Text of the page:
Gramatky created a “Little Toot” poster for the Westport Red Cross. He drew caricatures at the Yankee Doodle Fair, was a frequent elementary school classroom guest, and played in the popular fundraising “artists vs. writers” basketball games.

Gramatky’s wife, Dorothea Cooke, was a noted artist herself. She drew covers for magazines like Jack and Jill, and lived in the home until her death in 2001.

“They adopted the community. And the community adopted them,” Linda says.

Hardie Gramatky: "Compo Beach Figures"

“Compo Beach Figures,” by Hardie Gramatky

His home inspired his work. Gramatky could see Long Island Sound from an upstairs window, and painted that scene. Another work shows a boy and his beagle walking down Roseville Road — then just a country lane.

He painted the 1867 house across the street — owned for years by the Fonetlieu family — from many angles. Linda hung some of those works in her living room, next to windows with a view of that home.

The Gramatky house was a neighborhood gathering place. Kids played in the big yard, and sledded in winter. If they wandered into his studio, the artist let them paint. (Dorothea baked cookies for them.)

When Gramatky was dying of cancer, he spent much of his time in the warm sun porch.

Fellow illustrator Munce said in his eulogy, “Some artists go to France for inspiration. Hardie just looked out his windows, and painted those scenes.”

"Green's Farms Station," by Hardie Gramatky.

“Green’s Farms Station,” by Hardie Gramatky.

Linda looks around the house that she and Ken are selling. It has a long, rich history, and holds memories.

“It’s such a livable home,” she says. “I hope someone buys it who understands what it means, and wants to preserve it.”

Westport artist Hardie Gramatky donated this "Little Toot" book cover to the Westport Schools Permanent Art Collection.

Hardie Gramatky donated this “Little Toot” book cover to the Westport Schools Permanent Art Collection.

The Einsels’ Very Artful Estate Sale

I don’t usually post stories about estate sales.

Then again, most Westport estate sales don’t attract interest from as far away as Canada.

Most estate sales also don’t feature items from an 1853 Victorian farmhouse that for over 60 years was the home of husband-and-wife artists, both of whom were inducted into the Society of Illustrators Hall of Fame.

Walter and Naiad Einsel

Walter and Naiad Einsel

The couple — Walter and Naiad Einsel — were Westport icons. They worked together and independently on book and magazine illustrations, posters, ads and package designs.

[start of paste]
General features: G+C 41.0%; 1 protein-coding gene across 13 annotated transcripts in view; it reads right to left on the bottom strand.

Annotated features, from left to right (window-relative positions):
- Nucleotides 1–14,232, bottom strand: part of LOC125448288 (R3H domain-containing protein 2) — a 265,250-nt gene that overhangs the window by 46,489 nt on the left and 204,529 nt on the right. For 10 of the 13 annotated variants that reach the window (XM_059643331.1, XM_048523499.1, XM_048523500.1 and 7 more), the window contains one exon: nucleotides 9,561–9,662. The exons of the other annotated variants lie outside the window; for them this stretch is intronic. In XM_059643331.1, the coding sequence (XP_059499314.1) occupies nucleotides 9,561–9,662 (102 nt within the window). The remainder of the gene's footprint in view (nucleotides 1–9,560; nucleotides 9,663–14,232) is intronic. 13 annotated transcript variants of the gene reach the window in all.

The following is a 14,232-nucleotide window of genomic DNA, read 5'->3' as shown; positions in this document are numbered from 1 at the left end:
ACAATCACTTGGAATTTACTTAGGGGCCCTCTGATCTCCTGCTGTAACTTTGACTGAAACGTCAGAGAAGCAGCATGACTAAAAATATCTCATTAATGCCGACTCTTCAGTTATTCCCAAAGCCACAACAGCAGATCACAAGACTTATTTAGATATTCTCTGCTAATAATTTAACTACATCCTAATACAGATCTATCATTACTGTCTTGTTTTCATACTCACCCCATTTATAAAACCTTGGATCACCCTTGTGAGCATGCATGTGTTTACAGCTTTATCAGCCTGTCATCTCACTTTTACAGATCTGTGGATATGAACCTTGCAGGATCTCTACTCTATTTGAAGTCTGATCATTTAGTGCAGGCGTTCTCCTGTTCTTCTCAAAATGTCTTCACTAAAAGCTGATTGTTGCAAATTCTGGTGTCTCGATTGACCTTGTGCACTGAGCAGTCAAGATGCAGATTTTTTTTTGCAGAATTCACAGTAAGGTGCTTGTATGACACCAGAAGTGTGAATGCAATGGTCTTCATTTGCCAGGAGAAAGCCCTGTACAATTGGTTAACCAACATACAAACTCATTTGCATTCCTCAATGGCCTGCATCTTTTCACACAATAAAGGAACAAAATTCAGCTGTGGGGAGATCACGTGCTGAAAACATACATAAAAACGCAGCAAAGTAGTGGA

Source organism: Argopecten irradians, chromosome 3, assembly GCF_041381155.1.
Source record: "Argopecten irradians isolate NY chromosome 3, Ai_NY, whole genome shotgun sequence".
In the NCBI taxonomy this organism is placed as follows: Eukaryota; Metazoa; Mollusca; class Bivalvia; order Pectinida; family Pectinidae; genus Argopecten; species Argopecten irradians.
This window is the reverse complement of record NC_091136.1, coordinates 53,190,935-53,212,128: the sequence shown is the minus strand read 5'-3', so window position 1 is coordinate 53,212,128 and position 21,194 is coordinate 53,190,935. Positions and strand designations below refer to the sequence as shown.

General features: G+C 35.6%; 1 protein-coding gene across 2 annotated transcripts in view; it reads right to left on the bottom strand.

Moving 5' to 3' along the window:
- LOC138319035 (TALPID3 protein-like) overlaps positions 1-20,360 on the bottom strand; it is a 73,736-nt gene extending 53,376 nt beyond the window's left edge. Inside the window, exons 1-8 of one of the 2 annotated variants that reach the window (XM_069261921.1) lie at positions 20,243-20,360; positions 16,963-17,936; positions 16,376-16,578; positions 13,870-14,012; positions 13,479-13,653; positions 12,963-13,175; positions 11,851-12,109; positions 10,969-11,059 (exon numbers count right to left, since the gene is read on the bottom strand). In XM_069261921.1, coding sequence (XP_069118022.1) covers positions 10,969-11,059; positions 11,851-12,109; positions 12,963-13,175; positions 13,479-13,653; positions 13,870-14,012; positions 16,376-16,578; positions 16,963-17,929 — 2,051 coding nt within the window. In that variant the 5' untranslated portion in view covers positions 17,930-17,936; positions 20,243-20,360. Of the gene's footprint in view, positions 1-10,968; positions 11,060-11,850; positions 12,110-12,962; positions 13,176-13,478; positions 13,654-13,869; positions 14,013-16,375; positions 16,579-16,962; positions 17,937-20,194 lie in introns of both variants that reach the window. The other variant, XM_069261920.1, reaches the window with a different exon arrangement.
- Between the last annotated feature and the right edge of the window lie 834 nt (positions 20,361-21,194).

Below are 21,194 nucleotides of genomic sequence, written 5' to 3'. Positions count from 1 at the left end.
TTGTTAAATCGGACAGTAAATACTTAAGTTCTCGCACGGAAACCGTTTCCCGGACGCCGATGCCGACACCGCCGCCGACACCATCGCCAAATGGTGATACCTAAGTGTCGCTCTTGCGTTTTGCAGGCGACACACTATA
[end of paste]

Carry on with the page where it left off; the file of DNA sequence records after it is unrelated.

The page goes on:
They were the first married couple to create stamp designs for the US Postal Service. They also produced 55 figures — with intricate details and moving parts — for Epcot Center.

They were also important members of Westport’s arts community. Naiad designed our Bicentennial Quilt, sewn by 33 women and on display in Town Hall since 1976. She earned a Westport Arts Lifetime Achievement Award in 2011.

In 2006 the Einsels received a Preservation Award for their South Morningside Drive home. Starting Friday, the entire contents of that house — including attic, basement and crawlspaces, plus their studios, the barn, outbuildings — are up for sale.

Folks will come from all over the East for thousands of pieces of folk art, antiques, paintings, prints, kinetic sculptures and advertising items. The list seems endless: a 1900 cast iron kitchen stove; an Edison standard phonograph with horn and records; 15 antique clocks, and on and on.

Tjhe Einsels' "Saver," made of copper, brass, polychrome and wood, 90 messages appear on tape in the megaphone as the flag is waved and the hat revolves.

The Einsels’ “Saver,” made of copper, brass, polychrome and wood, 90 messages appear on tape in the megaphone as the flag is waved and the hat revolves.

There’s also the usual stuff you’d find at any Westport estate sale, like sterling silver, crystal, cabinets, sofas, bookcases, blah blah blah.

I’m always amazed at the number of cars parked at “normal” estate sales. This one could be a record breaker.

There’s early buying on Friday (November 11, 4 to 9 p.m.). It costs $50 per person that night — but a portion of that fee will be donated to the Westport Historical Society.

That’s fitting. The Einsels had a lot to do with restoring the WHS’ 7-sided cobblestone building. There, Walter’s kinetic sculpture “Uncle Sam” tips his hat, and  his eyes light up. Naiad’s “Statue of Liberty” also moves: her torch shines, and her heart pulsates.

The estate sale continues Saturday (November 12, 9 a.m. to 4 p.m.) and Sunday (November 13, 9:30 a.m. to 5 p.m.).

It will be packed. Items will go fast. But if you don’t find anything you like, you can still purchase something Einsel-related.

The historic house is up for sale too.

(For more details, click here.)

Walter and Naiad Einsel's South Morningside Drive house.

Walter and Naiad Einsel’s South Morningside Drive house.

UPDATE: 180 Cross Highway: Important Meeting Moved To November 17

Last month, “06880” highlighted the efforts of Mark Yurkiw and Wendy Van Wie to preserve their 1700s property on Cross Highway. The couple — who spent years restoring a home and barn — are asking the Planning & Zoning Commission for a waiver. It would allow them to live in the barn but sell the other structure, so it can be loved, cared for and maintained in perpetuity.

Nearly 100 people supported Mark and Wendy in the “Comments” section, or via personal emails and letters.

Part of the Cross Highway property.

Part of the Cross Highway property.

Now it’s time to put our money where our mouths are. Tonight (Thursday, November 3, On Thursday, November 17 (7 p.m., Town Hall auditorium), the P&Z hears the waiver request. An attorney for one set of neighbors — who oppose the request — will argue against it.

Mark and Wendy have — very quietly, and with an eye toward history — enhanced their historic neighborhood. They don’t like speaking in public.

But they hope that their presence later this month — and that of other concerned Westporters — will speak volumes about the value of preservation.